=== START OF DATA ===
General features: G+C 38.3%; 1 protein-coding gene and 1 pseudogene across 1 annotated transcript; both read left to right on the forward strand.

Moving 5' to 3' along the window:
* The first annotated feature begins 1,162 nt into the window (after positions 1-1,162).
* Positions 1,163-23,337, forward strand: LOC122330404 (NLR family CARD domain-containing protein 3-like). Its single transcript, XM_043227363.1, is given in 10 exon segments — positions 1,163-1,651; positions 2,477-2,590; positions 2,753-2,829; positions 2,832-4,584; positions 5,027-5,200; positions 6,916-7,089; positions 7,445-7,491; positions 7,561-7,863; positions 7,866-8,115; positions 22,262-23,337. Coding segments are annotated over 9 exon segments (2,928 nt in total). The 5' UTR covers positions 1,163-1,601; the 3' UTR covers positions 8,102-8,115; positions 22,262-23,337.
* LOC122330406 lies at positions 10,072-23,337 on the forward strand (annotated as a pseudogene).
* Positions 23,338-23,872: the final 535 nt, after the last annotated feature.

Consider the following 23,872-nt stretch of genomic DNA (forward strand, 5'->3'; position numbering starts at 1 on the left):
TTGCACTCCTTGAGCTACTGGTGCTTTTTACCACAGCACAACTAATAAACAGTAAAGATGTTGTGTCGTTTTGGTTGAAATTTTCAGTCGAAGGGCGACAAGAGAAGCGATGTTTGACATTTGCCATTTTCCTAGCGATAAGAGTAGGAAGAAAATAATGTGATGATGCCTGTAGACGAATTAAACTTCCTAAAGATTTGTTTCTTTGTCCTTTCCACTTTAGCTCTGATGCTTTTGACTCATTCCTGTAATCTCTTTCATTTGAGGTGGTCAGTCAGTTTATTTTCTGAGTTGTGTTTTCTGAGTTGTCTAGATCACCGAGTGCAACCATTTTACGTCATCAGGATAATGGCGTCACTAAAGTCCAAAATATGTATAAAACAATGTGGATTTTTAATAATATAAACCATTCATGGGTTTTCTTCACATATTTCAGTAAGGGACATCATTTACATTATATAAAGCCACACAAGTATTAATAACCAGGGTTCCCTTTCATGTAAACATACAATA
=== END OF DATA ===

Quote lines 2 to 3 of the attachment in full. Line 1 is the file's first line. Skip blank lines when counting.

Moving 5' to 3' along the window:
* The first annotated feature begins 1,162 nt into the window (after positions 1-1,162).